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BNS 107 Week 4

Structure of the Nervous System

Nerve bundled axons that form neural "cables" connecting the central nervous system with muscles, glands, and sense organs
Trigger Zone sensitive part of an axon where an action potential is generated
Action Potential a neural impulse; a brief electrical charge that travels down an axon
Nucleus The control center of the cell that contains DNA
Cerebral Hemispheres the two sections of the cortex on the left and right sides of the brain
Arachnoid membrane middle layer of the three membranes (meninges) that surround the brain and spinal cord
Ventricle cavities in brain which develop from the hollow interior of the nervous system
Sulcus Groove/space between two gyri
Visual Cortex The visual processing areas of cortex in the occipital and temporal lobes.
Lobes of the brain frontal, parietal, occipital, temporal
Limbic system neural system (including the hippocampus, amygdala, and hypothalamus) located below the cerebral hemispheres; associated with emotions and drives.
Thalamus receives information from all sensory systems except olfaction (smell)
Pineal Gland secretes melatonin, a hormone that induces sleep.
Midbrain structures have secondary roles in vision, hearing, and movement. Superior colliculi and the inferior colliculi
Blood-Brain barrier limits passage between bloodstream and the brain, provides constant protection from toxic substances and from neurotransmitters circulating in the blood
Tract bundle of axons in CNS
Ganglion group of cell bodies in PNS
Cortex outer surface of brain
Cerebrospinal fluid carries material from blood vessels to the CNS and transports waste materials in the other direction
Forebrain - Cerebral hemispheres: large, wrinkled structures dominating brain’s appearance. - Longitudinal fissure: division running length of the brain separating cerebral hemispheres.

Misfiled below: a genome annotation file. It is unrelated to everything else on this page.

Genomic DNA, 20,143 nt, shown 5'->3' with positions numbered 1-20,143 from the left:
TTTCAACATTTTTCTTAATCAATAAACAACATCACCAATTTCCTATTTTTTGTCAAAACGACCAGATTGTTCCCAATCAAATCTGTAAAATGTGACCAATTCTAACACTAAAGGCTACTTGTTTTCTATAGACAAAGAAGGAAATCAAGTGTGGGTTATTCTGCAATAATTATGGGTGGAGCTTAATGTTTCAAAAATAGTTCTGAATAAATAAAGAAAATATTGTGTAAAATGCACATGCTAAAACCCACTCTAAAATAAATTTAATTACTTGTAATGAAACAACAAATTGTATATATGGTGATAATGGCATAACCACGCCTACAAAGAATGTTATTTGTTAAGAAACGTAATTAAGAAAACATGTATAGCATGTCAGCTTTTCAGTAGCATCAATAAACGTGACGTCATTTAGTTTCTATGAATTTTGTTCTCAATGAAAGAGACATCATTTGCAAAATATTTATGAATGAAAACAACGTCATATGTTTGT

Gyrus each ridge in surface of the brain
Motor Cortex an area at the rear of the frontal lobes that controls voluntary movements
Prefrontal Cortex the frontmost portion of the frontal lobes, especially prominent in humans; important for attention, working memory, decision making, appropriate social behavior, and personality
Basal Ganglia a set of subcortical structures that directs intentional movements
Hypothalamus plays major role in controlling emotion and motivated behaviors.
Corpus Callosum band of fibers that carry information between brain hemispheres.
Hindbrain Made up of the pons, Reticular formation, Medulla, Cerebellum.
What are the basic functions of the thalamus and hypothalamus? Thalamus: Collect, Sort, and Direct sensory impulses to particular areas of the brain Hypothalamus: Maintains Homeostasis
Why does the brain have ventricles (hollow spaces)? The fluid-filled ventricles help keep the brain buoyant and cushioned.
How do we know certain regions of the brain have specific functions? When certain parts of the brain are stimulated with an electrical current, different parts of the body are affected, such as speech, sight, etc.
What are groups of neuron cell bodies called in the PNS versus in the CNS? CNS: Nucleus PNS: Ganglion
What are bundles of axons called in the PNS vs in the CNS? CNS: Tracts PNS: Nerves
What are the major regions (lobes) of the brain and what are their functions? Frontal lobe: reasoning, motor control, language, emotion, and personality Temporal Lobe: hearing, memory. emotion, and language Parietal lobe: processing information from the body's senses Occipital lobe: vision
Created by: Lee543
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